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Automating Your Pipeline with Gulp

gulp

Few things give the satisfaction like automating or optimizing a system. Sometimes I like reloading my pages just to congratulate myself on how fast they run (true story). Gulp is great if you are wanting to squeeze that extra functionality into your site. Whether that is faster pages, auto-compiling sass, or automatically refresh your browser whenever you change an HTML file. Want to get started? When you finish, you will be able to automatically compile sass, minify css, and optimize images. Before you can start coding, you are going to need to install all the things (actually just four).

 

Install Gulp:

npm install --global gulp

  Go to your folder and initialize the directory

npm init

  Install clean css, plumber, image minification, and sass

npm install gulp-clean-css --save-dev

npm install --save-dev gulp-plumber

npm install --save-dev gulp-imagemin

npm install node-sass gulp-sass --save-dev

 

Once you have the dependencies installed, you can start coding. Start by creating a gulpfile.js and declaring the variables.

var gulp = require('gulp');

var cleanCSS = require('gulp-clean-css');

var plumber = require('gulp-plumber');

var coffee = require('gulp-coffee');

var sass = require('gulp-sass');

var image = require('gulp-image');

After declaring the variables, code the task runner functions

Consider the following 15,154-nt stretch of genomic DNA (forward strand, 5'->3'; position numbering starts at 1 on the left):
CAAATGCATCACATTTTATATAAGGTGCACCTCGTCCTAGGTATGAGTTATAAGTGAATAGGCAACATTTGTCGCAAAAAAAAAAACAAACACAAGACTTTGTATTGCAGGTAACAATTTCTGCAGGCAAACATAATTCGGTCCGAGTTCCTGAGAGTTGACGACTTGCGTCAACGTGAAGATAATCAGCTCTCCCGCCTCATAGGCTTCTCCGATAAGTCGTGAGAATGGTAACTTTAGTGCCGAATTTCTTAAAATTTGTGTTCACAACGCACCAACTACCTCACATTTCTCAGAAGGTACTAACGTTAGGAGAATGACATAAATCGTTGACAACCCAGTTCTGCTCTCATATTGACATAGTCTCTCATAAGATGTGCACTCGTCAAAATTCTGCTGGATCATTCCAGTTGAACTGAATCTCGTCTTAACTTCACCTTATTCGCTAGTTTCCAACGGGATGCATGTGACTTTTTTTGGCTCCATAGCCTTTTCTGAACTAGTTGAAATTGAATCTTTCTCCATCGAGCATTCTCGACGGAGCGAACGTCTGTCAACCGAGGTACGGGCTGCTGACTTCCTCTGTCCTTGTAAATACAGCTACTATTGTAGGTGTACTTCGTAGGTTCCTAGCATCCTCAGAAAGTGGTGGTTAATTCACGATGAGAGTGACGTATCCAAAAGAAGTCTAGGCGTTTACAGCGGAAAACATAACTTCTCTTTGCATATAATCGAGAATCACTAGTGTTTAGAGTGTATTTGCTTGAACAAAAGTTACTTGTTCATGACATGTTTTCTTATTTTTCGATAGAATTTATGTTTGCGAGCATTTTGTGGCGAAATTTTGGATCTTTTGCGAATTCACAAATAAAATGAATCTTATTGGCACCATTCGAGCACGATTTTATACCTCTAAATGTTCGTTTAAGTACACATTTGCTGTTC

//Minify CSS
gulp.task('cssmin', () => {
     return gulp.src('assets/css/*.css')
    .pipe(cleanCSS())
    .pipe(gulp.dest('assets/css/minified'));
});


//Minify Images
gulp.task('image', function () {
  gulp.src('images/*')
    .pipe(image())
    .pipe(gulp.dest('images/'));
});


//compile
 gulp.task('sass', function () {
 gulp.src('assets/css/*.scss')
 .pipe(sass().on('error', sass.logError))
 .pipe(gulp.dest('assets/css/'));
return new Promise(function(resolve, reject) {
  console.log("HTTP Server Started");
  resolve();
  });
 });


//cleans up errors
gulp.src('./src/*.ext')
    .pipe(plumber())
    .pipe(coffee())
    .pipe(gulp.dest('./dist'));

After setting up the functions, you can run a task use the command gulp [task]. If you wanted to minify css use: gulp cssmin

However, having to spell out the command for every function is boring. To fix that, we add this last line of code.

gulp.task('default', ['styles', 'scripts', 'images', 'watch']);

now whenever you run: gulp

it will run the entire program. This gets you one step closer to having your website run like a jet engine. If you are interested in going deeper, here are a few resources that might help.

The best source, is talking to the community. Join our discord server!